As time drags painfully on these “gay cure” clinics will build up a large number of “failures,” some of whom will eventually wake up to the fact that they have been conned. Then first in a trickle and later in a flood we will hear from them, denouncing the charlatans just like in the Catholic Church pedophile scandals. But the quacks will fold their tents and steal away, leaving in their wake a trail of empty bank accounts, broken hearts, bitter apostates and suicides.

    The irony of it all is in what Siamang points out, that unlike Benny Hinn’s victims there’s nothing wrong with the gays at all except that they live in a bigoted society made so by the same Christians to whom they come for help.

    All that is needed to create an atrocity is a slick talker, a holy book and people in pain. May these bastards all get what they so richly deserve.

  • Robin

    The “ex-gay” movement thrives on the testimonies of men and women who’ve convinced themselves that their basic natures have changed, and then given their anecdotal evidence to prove the case.

    While I personally have never fallen into this bullshit ex-gay con game, over the years, I’ve met more than a few ex-ex-gays, and their stories are all heartbreakingly similar. They leave behind broken marriages, broken families, broken lives…over and over again.

    It’s sad, it’s pathetic, and it’s completely unnecessary.

    And the saddest part of these stories to me is that, in their effort to preserve “family values”, conservative Christians fail to see that acceptance of their gay and lesbian family member’s sexual orientations (and their partners) is what prevents families from destruction. Their hearts are definitely in the right place, but it’s the blind devotion to “Biblical principals” and their hideous little book that prevents them from seeing the real truth.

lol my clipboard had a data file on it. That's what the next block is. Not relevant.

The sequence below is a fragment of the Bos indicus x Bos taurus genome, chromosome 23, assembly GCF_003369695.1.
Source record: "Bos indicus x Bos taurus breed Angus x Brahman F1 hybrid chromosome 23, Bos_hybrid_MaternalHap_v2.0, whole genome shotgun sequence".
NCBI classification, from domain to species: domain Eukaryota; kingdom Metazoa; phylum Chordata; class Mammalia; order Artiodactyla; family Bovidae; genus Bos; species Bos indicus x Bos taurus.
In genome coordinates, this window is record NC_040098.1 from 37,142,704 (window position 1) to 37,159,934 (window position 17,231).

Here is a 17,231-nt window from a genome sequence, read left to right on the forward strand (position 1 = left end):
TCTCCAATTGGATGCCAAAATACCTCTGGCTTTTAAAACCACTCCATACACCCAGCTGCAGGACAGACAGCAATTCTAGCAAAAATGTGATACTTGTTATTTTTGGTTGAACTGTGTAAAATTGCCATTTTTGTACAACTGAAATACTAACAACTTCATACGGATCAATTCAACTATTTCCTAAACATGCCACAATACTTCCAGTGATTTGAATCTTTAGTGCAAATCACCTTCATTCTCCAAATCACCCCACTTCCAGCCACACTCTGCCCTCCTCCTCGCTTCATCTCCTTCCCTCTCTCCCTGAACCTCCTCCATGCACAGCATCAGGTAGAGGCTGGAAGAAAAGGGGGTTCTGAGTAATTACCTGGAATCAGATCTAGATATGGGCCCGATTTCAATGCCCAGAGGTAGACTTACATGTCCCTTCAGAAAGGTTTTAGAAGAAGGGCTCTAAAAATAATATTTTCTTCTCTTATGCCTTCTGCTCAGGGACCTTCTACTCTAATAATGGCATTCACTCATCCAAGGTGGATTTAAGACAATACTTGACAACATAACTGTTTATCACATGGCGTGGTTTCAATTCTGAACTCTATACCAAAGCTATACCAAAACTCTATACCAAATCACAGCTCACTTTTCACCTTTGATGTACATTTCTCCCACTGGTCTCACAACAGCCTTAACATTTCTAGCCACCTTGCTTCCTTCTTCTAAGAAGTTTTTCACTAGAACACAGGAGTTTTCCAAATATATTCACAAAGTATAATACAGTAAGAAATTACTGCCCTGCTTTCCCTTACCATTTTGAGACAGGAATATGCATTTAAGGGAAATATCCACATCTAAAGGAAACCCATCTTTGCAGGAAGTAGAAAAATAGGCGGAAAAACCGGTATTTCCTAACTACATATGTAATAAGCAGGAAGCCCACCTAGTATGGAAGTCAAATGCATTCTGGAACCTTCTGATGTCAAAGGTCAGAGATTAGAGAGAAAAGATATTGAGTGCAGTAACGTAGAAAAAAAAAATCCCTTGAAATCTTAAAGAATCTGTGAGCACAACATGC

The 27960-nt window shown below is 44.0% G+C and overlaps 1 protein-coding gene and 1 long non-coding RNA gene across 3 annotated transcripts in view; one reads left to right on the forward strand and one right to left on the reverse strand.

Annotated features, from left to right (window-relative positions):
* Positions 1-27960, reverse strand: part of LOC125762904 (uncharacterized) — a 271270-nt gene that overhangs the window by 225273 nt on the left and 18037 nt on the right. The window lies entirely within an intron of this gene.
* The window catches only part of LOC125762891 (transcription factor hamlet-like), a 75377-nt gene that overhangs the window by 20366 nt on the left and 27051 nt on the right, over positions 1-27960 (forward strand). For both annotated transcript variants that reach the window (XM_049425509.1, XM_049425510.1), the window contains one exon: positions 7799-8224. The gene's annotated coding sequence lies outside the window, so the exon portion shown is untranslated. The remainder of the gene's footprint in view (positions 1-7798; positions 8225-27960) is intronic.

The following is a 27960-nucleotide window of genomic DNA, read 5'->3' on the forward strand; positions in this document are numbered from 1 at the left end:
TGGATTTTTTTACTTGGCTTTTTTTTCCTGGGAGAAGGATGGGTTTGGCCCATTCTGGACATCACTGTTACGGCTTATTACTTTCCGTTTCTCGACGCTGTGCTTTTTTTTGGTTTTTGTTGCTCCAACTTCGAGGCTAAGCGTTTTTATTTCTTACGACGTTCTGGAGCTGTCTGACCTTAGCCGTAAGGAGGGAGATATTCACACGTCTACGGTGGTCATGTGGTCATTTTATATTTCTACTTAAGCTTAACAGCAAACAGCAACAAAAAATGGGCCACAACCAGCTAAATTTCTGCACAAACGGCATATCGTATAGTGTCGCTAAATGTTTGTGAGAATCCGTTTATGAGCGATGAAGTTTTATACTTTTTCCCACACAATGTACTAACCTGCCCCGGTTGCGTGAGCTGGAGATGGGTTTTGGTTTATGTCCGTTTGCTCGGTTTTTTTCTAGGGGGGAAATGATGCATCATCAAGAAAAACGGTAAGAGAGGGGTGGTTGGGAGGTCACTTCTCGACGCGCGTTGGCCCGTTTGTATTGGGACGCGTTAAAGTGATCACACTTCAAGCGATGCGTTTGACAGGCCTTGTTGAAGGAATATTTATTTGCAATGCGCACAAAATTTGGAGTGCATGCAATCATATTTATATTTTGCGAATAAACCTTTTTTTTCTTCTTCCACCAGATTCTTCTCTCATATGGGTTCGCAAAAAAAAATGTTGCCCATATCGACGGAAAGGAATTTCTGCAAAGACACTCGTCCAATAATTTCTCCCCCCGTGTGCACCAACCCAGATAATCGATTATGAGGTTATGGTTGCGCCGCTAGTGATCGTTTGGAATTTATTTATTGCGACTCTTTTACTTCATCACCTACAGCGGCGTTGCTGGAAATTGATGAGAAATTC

• Arlen

    Richard Wade:

    Of all the awful things that Big Money Religion does, this is perhaps the most cruel… The ultimate cop-out. Blame the patient for the failure of the treatment.

    I agree, these camps and campaigns tend to be tremendously destructive to the very people who most need a sign of love and acceptance. I have seen no indication that these sorts of “ministries” are anything more than an old-fashioned scam, and that is true whether the folks leading these conferences have good intentions or not.

    All that is needed to create an atrocity is a slick talker, a holy book and people in pain. May these bastards all get what they so richly deserve.

    Don’t fool yourself—all you need is a slick talker and a power imbalance (maybe not even a slick-talker). Religion and superstition are both powerful forces, and like any object of power they can be abused to the detriment of all. But religion is not the only power that motivates humans, and when wielded accurately and responsibly, it can cure the very power imbalances that it may otherwise exploit.

  • Chris

    I won’t lie, I want to go and get “saved” while wearing a Cher T-Shirt!

  • http://hoverFrog.wordpress.com hoverFrog

    Whenever I see a message like this I like to swap out the word for the target (in this case “homosexual”) with a more obvious word like “Jew” or, if it really annoys me I insert a derogatory term for a race of my choice. That way I really know that it’s offensive rather than just thinking it is.

    Do all the ex-gays get to take off their pink triangles when they’re “cured” or do they have to keep them on to prevent backsliding?

  • Richard Wade

    Arlen,

    I agree, these camps and campaigns tend to be tremendously destructive to the very people who most need a sign of love and acceptance.